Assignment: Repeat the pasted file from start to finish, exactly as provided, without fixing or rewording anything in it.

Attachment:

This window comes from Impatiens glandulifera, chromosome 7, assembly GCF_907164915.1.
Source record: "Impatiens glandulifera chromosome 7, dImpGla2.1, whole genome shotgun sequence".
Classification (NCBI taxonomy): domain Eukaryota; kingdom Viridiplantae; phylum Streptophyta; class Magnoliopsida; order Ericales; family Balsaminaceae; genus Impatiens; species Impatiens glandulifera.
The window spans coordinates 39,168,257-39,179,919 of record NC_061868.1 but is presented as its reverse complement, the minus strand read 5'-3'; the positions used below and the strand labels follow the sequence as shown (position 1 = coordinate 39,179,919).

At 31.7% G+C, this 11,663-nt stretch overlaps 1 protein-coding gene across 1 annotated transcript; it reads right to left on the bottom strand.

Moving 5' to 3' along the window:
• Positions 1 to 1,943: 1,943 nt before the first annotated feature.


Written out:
This window comes from Impatiens glandulifera, chromosome 7, assembly GCF_907164915.1.
Source record: "Impatiens glandulifera chromosome 7, dImpGla2.1, whole genome shotgun sequence".
Classification (NCBI taxonomy): domain Eukaryota; kingdom Viridiplantae; phylum Streptophyta; class Magnoliopsida; order Ericales; family Balsaminaceae; genus Impatiens; species Impatiens glandulifera.
The window spans coordinates 39,168,257-39,179,919 of record NC_061868.1 but is presented as its reverse complement, the minus strand read 5'-3'; the positions used below and the strand labels follow the sequence as shown (position 1 = coordinate 39,179,919).

At 31.7% G+C, this 11,663-nt stretch overlaps 1 protein-coding gene across 1 annotated transcript; it reads right to left on the bottom strand.

Moving 5' to 3' along the window:
• Positions 1 to 1,943: 1,943 nt before the first annotated feature.